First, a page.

Allawi called the cease-fire to allow time for negotiations with Sadr, which ultimately broke down. U.S. officials in Baghdad and Washington argued that such frictions were just part of a gradual process of reducing Iraq's dependence on the U.S. military.
"We made a deal, and that's what you get when you set up an interim government," a senior military official at the Pentagon said. "But the alternative is not recognizing them."
U.S. officials said the recent offensive operation in Samarra went more smoothly than they had expected, and has boosted optimism that more cities can be wrested from insurgent hands before January's election.
"People looked at Samarra and said, 'Wow, this works.' It wasn't nearly as difficult an operation as we had anticipated," the senior Defense official said. "After Samarra, we now believe we can do more."
Just weeks ago, Defense Secretary Donald H. Rumsfeld and Army Gen. John P. Abizaid of U.S. Central Command began lowering expectations about how comprehensive the January vote would be, suggesting that some rebellious cities such as Fallouja might have to be left out of the balloting.
U.S. officers in Baghdad said that the biggest difference between the Samarra operation and the failed U.S. offensive in Fallouja in April was that select units of the Iraqi national guard held their ground under enemy fire. In April, the U.S.-trained Iraqi security forces in Fallouja capitulated soon after the U.S. offensive began.
"You've got to have a credible Iraqi security force that the local populace has confidence in," said Army Col. Bob Pricone, chief of operations at the U.S.-led coalition forces' headquarters in Baghdad. "Four or five months ago, the populace didn't have a lot of confidence in the Iraqi national guard."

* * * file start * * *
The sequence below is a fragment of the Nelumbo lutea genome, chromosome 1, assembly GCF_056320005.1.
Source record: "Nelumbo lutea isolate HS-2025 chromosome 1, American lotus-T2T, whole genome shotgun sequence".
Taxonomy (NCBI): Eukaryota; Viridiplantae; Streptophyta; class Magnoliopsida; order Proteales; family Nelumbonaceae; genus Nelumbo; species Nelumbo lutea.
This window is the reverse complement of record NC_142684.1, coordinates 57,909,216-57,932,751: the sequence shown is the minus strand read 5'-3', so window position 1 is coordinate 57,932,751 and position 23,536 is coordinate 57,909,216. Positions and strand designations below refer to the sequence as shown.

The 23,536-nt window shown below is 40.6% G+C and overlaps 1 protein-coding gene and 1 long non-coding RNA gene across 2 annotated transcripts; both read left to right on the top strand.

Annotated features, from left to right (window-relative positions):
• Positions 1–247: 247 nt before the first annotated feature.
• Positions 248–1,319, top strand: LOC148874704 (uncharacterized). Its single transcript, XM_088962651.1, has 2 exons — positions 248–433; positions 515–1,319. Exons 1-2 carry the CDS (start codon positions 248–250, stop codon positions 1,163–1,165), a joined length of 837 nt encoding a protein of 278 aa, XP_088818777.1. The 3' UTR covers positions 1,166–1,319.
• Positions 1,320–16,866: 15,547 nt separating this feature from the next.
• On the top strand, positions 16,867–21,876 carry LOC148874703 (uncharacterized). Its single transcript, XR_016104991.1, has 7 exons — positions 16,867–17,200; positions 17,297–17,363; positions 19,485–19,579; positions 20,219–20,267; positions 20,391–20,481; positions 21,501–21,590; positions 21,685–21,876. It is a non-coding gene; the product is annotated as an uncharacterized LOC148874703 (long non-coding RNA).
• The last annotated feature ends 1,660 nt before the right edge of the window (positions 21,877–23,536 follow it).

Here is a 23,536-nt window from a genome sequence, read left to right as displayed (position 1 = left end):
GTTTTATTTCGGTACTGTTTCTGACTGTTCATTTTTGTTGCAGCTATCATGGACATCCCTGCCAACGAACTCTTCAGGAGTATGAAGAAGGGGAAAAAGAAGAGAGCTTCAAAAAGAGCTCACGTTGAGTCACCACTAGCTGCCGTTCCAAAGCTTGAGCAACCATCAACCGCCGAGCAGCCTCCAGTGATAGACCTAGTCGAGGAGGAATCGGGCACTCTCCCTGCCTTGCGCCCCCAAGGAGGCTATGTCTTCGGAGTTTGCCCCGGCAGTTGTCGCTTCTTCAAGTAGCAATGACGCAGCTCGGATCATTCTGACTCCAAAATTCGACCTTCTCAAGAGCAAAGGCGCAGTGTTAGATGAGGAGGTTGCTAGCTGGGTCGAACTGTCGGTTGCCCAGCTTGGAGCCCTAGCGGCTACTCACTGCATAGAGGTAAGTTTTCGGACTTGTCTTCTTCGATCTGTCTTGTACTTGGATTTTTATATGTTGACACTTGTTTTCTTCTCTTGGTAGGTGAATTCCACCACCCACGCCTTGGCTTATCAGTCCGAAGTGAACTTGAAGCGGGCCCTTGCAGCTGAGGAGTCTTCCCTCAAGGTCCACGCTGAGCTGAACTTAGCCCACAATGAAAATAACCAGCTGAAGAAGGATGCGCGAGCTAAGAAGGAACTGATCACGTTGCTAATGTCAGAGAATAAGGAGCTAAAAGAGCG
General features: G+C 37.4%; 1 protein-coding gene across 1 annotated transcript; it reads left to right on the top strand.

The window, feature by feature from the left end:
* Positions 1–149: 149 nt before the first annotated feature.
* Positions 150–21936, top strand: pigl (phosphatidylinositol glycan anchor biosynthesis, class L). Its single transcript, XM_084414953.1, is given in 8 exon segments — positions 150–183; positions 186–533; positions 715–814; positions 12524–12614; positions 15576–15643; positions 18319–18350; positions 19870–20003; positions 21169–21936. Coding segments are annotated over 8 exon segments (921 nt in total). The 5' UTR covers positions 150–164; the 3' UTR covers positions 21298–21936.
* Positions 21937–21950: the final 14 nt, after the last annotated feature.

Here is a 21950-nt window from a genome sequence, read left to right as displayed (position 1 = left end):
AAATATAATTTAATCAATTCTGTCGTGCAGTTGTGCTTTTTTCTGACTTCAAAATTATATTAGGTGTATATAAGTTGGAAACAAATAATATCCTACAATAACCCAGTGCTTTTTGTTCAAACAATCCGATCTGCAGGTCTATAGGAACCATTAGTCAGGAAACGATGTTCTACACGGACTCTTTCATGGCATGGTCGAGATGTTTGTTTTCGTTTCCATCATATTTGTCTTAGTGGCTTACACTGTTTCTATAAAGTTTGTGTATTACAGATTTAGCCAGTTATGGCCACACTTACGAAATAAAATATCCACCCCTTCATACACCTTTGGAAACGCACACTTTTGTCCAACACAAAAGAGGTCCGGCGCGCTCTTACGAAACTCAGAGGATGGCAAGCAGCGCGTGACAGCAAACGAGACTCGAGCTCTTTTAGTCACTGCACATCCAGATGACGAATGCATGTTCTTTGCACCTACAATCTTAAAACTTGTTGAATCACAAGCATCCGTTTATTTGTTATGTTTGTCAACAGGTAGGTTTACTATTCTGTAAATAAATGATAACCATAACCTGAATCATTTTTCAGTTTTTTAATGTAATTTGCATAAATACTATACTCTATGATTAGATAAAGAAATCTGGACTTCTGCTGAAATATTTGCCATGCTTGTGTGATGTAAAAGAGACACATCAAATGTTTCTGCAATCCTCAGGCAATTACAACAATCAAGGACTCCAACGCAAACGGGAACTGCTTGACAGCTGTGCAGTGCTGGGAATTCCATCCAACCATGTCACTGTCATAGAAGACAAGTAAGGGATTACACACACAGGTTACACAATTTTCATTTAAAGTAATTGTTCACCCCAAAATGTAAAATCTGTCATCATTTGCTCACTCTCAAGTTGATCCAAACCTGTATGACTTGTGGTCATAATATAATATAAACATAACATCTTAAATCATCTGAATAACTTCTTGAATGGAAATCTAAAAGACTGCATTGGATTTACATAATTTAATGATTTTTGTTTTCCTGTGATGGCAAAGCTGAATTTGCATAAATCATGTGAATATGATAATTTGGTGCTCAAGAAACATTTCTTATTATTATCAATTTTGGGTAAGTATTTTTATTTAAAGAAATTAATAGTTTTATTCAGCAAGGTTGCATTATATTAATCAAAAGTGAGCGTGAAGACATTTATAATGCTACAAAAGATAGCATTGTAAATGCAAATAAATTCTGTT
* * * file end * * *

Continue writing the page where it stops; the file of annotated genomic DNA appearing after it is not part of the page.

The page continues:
Still, Pentagon officials say that it may not be militarily feasible to bring every Iraqi city in the Sunni Triangle under the control of U.S. forces and the Iraqi government in time for the January election. The military view was contradicted by senior State Department officials who declared in recent congressional testimony that there were no plans to exclude any Iraqi city from voting.
"The State Department can talk about people voting everywhere. But securing Iraq in time for the election can't happen without the U.S. military," the Defense official said.
During a recent trip to Washington, Allawi expressed his interest in reclaiming insurgent-controlled cities in the Sunni Triangle in time for the January election, even in light of the potentially negative political impact in Iraq that a bloody military operation could have.
Yet officials say that the man who owes his job to President Bush — and might not have such a warm relationship with a President John F. Kerry — does not want to press his case too hard before the U.S. election.
"A lot of his political future depends on our election," said the senior administration official.
Conversely, much of the future of the U.S. in Iraq may depend on Allawi and his ability to emerge from the shadow of the occupation and ensure that Iraq reaches its own political milestone in January.
For 138,000 U.S. troops in Iraq trying to break the will of a deadly insurgency, that means understanding — and sometimes bending to — the needs of U.S. politics and the demands of their Iraqi hosts.
Said Pricone, the operations chief: "We'll work through as many cities as the Iraqi government wants us to."